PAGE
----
Prince’s Sister Claims He Had No Will

crownLast week, the New York Times reported that Prince’s sister filed a Petition in probate court in Minnesota that stated that no Will had been found for Prince’s estate.

The Petition asked the court to appoint a regional bank as the administrator of Prince’s estate, and listed five half siblings as Prince’s heirs, in addition to the sister filing the Petition.  This Petition is only the start of what’s likely to be a protracted process of sorting out what Prince left behind and how best to distribute his assets.

Reportedly,  in addition to his financial investments, he left behind ownership of his publishing catalog in addition to archival recordings, and real property worth millions. Since his death, the Times reports that 650,000 Prince albums and 2.8 million tracks of his songs have been sold.

If, in fact, Prince left behind no Will (and this remains to be seen), his estate will be distributed among his heirs as determined by Minnesota’s intestacy laws. However this ends up being sorted out, one thing is certain: had Prince written even a simple Will, he would have his own wishes respected instead of seeing his legacy fought over by his heirs. Since his death, his friends have disclosed that Prince was a generous philanthropist as well, but without even the simplest estate planning documents, those charities will not benefit from Prince’s estate.

It’s sad to see someone who fought the recording industry for years to maintain control of his artistic legacy lose his ultimate legacy through a simple failure to put the basics in place. Don’t be like Prince.

In California, a Will can be quite simple and still be valid. A holographic Will, which is a Will that has the testator’s signature and material provisions written in that person’s handwriting, doesn’t even need to be witnessed or dated, to count.  It doesn’t need to be signed at the end, as long as the document as a whole supports the finding that the testator signed it with the intention of authenticating the document.  It doesn’t even have to be a formal legal signature or name — block letters, “love Mom,” or a family nickname can count. It just needs to show with “clear and convincing” evidence that the testator intended it to be their Will and wants to use it to give away property at his or her death, and describe the property to be disposed of. The courts look for what they call “testamentary intent” and, if they can find it, the document counts.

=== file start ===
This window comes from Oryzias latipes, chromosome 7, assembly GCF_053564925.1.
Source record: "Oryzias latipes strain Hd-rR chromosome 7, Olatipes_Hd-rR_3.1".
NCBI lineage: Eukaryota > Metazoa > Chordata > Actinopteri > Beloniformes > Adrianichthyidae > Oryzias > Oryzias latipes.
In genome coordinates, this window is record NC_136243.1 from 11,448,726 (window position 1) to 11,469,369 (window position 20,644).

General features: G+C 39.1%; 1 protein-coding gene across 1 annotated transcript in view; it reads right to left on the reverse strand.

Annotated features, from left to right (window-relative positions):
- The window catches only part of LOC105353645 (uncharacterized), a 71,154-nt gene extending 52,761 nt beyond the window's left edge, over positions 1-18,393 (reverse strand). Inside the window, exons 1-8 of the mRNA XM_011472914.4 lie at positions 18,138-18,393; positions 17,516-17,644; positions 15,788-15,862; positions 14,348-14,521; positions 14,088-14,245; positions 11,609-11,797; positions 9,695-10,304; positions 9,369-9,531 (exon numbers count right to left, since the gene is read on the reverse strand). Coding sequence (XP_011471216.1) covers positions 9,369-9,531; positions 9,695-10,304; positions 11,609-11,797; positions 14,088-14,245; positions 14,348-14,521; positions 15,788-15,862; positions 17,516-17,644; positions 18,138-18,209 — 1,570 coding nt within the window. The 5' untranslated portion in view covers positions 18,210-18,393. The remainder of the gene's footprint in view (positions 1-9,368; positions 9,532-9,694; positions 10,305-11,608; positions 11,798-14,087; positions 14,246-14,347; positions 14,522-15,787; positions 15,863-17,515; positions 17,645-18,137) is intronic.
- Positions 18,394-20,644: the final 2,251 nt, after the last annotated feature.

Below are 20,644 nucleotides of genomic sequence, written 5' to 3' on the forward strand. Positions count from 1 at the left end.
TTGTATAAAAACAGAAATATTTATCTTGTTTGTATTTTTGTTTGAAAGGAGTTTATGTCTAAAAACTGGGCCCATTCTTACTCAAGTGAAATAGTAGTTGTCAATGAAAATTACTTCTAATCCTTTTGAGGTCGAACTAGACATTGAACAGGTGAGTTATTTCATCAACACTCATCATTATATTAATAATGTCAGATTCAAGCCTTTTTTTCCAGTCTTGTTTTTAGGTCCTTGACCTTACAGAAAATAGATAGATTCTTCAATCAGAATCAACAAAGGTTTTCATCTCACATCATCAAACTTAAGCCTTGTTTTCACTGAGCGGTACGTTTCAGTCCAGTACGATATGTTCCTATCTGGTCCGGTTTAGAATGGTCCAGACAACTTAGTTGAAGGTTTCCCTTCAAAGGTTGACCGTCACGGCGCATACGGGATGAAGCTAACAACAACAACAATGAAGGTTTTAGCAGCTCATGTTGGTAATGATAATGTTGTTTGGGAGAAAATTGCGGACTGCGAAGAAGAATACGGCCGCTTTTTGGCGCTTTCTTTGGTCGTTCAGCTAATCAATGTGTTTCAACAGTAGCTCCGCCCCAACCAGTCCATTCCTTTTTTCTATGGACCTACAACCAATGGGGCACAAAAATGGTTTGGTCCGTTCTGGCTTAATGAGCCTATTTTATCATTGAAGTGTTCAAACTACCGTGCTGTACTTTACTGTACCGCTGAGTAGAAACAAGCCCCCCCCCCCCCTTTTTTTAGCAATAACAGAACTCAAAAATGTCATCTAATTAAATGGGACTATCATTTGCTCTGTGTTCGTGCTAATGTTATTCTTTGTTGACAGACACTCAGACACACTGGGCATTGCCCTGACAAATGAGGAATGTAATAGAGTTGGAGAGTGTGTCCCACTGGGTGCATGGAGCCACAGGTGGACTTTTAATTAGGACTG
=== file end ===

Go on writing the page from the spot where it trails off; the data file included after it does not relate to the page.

What does that actually mean? It means, for example, if a person with the mental capacity to know what they are doing and why writes on the back of a napkin that they intend this to be their last Will and that they intend, by this document, to dispose of their property consisting of their car, their bank account, and their collection of (other) cocktail napkins, and signs that, it could be submitted to the probate court and found to be valid.

I’m not recommending this. A typed Will signed in front of two witnesses is the more formal way to execute a Will, and the more common. But the law makes it easy to write a Will, there are few magic words or formalities to get in your way. Had Prince done even a simple Will, he could have given his fortune to the people and organizations that he wanted to benefit (and, if they are charitable organizations his estate could have gotten a charitable deduction from the estate tax bill for those donations).

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